Mount Pilchuck, WA
May 30, 2015
As our brand new windows sat in storage with expectations of weekend installation, a quick check of the regions weather let us know that there was a mountain top evening not to be missed in the North Cascades and as often is the case, our tiny house took a backseat to the mountains. The following is an excerpt I wrote the day after returning and find it appropriate to simply paste it below in its entirety along with the photos from that overnight on Mt. Pilchuck.
“A sunny Saturday morning in May found Samantha and I driving our aging Honda Civic North for a spontaneous overnight in the mountains. It was with the last minutes of cell service on our way into the North Cascades that I received a call from my brother on the East Coast saying that they had found my uncle had passed away unexpectedly but from natural causes overnight. I have experienced relatively little death in my short 28 years and I am not sure there is a right or wrong way to grieve, but in this particular moment, remembering this particular person, continuing into the mountains felt right and our little trip took on a new sentiment as we quietly navigated our way to the trailhead. A letter thanking him for my first [digital] camera sat drafted in my mind, weeks in the making and a lifetime too late.
My uncle owned, maintained and constantly improved upon 300+ acres of pristine earth where my deep appreciation for the natural world was conceived. Maple tree forests provided thousands of gallons of sweet sap that was boiled down into maple syrup over a large wood fire that my brother and I would proudly keep “stoked,” excited to be able to play with fire and appear important in front of the tourists that stopped in. It takes 50 gallons of sap to make a gallon of Maple syrup, and it was that 98% evaporation ratio that filled the “sugar shanty” with steam and allowed us to climb into the cloud cloaked rafters and spy on those below from our temporarily private fort.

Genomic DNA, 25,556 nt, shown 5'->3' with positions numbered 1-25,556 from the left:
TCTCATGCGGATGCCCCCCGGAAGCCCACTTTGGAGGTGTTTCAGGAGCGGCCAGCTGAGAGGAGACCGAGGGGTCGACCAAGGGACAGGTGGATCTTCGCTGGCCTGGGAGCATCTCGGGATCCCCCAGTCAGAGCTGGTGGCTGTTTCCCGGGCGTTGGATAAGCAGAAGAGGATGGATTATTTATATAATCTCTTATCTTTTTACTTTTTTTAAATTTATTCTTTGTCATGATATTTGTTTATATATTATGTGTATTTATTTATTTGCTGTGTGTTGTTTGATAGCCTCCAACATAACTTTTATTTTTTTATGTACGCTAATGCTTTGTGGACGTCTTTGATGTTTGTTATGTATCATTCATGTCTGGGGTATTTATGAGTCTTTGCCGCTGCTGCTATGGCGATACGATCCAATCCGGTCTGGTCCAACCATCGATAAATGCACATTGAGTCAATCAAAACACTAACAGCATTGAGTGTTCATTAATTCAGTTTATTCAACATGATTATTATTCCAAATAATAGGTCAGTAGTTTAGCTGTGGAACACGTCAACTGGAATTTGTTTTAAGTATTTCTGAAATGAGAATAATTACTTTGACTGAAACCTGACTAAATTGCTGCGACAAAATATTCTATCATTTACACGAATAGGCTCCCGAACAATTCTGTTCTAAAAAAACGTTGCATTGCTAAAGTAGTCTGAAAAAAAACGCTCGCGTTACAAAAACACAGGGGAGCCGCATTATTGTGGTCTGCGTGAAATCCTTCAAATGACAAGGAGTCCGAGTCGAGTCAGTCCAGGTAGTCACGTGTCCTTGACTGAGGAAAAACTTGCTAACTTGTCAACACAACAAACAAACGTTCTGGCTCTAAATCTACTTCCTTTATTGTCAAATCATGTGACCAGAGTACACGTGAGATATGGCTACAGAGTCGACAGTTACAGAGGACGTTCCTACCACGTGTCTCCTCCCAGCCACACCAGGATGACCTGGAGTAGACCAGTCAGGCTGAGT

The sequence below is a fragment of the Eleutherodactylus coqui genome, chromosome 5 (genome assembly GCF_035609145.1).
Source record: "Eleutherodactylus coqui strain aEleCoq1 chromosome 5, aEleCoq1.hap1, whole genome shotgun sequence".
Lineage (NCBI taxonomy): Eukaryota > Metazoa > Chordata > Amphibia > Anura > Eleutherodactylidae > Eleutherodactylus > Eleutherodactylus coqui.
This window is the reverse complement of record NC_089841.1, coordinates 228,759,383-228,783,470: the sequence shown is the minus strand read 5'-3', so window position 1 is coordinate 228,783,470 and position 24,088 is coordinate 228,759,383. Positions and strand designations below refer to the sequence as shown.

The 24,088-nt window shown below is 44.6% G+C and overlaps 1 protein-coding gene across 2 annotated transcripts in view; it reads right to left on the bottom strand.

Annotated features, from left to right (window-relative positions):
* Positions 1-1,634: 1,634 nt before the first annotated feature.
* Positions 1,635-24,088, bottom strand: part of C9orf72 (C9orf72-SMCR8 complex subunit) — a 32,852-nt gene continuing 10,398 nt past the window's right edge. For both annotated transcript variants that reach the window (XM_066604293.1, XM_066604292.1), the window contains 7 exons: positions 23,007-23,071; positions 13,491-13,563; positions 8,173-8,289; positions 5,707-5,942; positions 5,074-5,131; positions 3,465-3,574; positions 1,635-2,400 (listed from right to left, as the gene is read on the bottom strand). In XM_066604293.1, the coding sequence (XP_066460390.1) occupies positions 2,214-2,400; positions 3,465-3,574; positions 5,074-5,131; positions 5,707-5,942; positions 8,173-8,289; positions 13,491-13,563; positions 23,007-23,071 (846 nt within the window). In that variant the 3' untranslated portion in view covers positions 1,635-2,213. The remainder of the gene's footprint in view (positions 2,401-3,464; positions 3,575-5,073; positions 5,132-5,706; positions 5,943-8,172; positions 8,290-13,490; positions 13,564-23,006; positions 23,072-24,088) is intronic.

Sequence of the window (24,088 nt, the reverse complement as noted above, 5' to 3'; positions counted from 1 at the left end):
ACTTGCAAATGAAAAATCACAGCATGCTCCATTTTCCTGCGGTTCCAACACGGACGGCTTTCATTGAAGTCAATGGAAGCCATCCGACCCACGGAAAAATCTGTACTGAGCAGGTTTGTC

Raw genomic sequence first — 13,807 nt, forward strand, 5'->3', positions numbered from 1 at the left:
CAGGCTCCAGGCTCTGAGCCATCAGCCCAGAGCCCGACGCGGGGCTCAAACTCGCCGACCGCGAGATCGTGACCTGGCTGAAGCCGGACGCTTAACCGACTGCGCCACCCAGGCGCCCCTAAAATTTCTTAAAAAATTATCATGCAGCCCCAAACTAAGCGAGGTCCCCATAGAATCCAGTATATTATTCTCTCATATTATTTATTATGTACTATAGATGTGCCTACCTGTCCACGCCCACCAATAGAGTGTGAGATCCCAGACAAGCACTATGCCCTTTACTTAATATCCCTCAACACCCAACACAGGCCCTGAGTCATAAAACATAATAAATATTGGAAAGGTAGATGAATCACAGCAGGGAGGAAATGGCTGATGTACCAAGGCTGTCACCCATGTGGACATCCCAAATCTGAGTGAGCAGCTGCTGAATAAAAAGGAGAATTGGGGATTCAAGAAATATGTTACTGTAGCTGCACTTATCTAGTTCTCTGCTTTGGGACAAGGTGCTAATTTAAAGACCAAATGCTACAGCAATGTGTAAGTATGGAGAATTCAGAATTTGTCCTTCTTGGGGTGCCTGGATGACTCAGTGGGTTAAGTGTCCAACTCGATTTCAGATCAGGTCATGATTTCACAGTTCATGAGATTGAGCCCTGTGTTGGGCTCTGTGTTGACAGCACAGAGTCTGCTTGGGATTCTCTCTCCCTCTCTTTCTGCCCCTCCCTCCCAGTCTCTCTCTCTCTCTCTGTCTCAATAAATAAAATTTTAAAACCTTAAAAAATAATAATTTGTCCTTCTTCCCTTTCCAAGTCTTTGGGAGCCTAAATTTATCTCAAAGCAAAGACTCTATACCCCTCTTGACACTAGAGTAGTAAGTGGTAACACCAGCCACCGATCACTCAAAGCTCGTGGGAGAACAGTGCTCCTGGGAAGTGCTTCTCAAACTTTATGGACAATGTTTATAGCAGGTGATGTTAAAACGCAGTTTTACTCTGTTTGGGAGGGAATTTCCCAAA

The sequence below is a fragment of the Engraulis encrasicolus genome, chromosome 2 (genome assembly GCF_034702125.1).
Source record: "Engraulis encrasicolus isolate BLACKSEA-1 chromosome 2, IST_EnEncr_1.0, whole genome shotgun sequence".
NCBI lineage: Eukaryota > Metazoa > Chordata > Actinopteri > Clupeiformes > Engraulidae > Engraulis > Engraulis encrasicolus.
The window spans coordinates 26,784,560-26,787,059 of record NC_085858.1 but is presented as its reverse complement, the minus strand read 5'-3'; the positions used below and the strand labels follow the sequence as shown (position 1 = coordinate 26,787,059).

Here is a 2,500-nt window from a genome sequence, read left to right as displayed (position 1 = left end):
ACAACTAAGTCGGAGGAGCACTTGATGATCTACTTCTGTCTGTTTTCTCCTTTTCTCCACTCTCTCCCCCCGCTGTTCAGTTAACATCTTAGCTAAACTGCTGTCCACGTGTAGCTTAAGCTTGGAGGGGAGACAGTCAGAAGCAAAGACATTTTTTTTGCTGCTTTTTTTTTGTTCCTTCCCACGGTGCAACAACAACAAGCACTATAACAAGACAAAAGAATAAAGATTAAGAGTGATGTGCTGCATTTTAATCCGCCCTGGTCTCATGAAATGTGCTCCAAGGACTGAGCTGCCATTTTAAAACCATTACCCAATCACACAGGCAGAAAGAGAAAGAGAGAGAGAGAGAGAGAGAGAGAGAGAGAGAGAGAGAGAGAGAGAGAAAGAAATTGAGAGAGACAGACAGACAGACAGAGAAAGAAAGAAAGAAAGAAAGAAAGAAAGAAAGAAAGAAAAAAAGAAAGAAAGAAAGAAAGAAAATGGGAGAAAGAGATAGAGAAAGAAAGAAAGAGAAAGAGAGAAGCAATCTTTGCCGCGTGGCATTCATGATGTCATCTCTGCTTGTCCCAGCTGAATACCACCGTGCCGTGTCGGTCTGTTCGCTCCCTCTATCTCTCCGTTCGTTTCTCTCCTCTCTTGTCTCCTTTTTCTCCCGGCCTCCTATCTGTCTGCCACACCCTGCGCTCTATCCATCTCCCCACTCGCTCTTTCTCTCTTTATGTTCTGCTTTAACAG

In the winter we would congregate on top of the rolling hills for a day of sledding. The challenge of standing up on the sled evolved into a love for snowboarding and this became a place for us to get together and build jumps for an afternoon of tomfoolery that at least once left me recounting to my mother how my brother broke his collar bone off of a jump that we had him test first. Upon injury, it was decided that the jump was far too steep, and we made our way to the hospital.
The network of ponds and cabins became focal points for our large extended family on a weekly basis throughout the summer and provided a safe place to sleep when we returned from a spotlighting excursion in his little Toyota truck, thoroughly spooked by the number of reflective eyes we spotted in the water, fields and trees.
Some of my most vivid young memories relate to his ability to always come armed with a new captivating story, some of them firsthand accounts, some of them hand-me downs, and some of them unique factual recitations, the likes of discovery and history channel programming. His stories could educate and inspire at the same time. I grew up wanting to be able to deliver a story like he did and a bit of my yearning to explore stems from those evening tales of a world that seemed so far out of reach at that age. I never developed the ability to captivate with the spoken word but have found a love in story telling though captured moments and experiences. My Uncle gave me my first camera 15+ years ago, and while the device has changed many times over, I still chase that feeling I get when I am able to harness the beauty, emotion, and energy of a moment.
Up there we grieved without walls and gave thanks for a life without boundaries, due in large part to those who raised us. Our planet is an incredible place, we are just trying to take it all in, and as we are reminded this weekend, this beautiful experience is finite.”
-May 31, 2015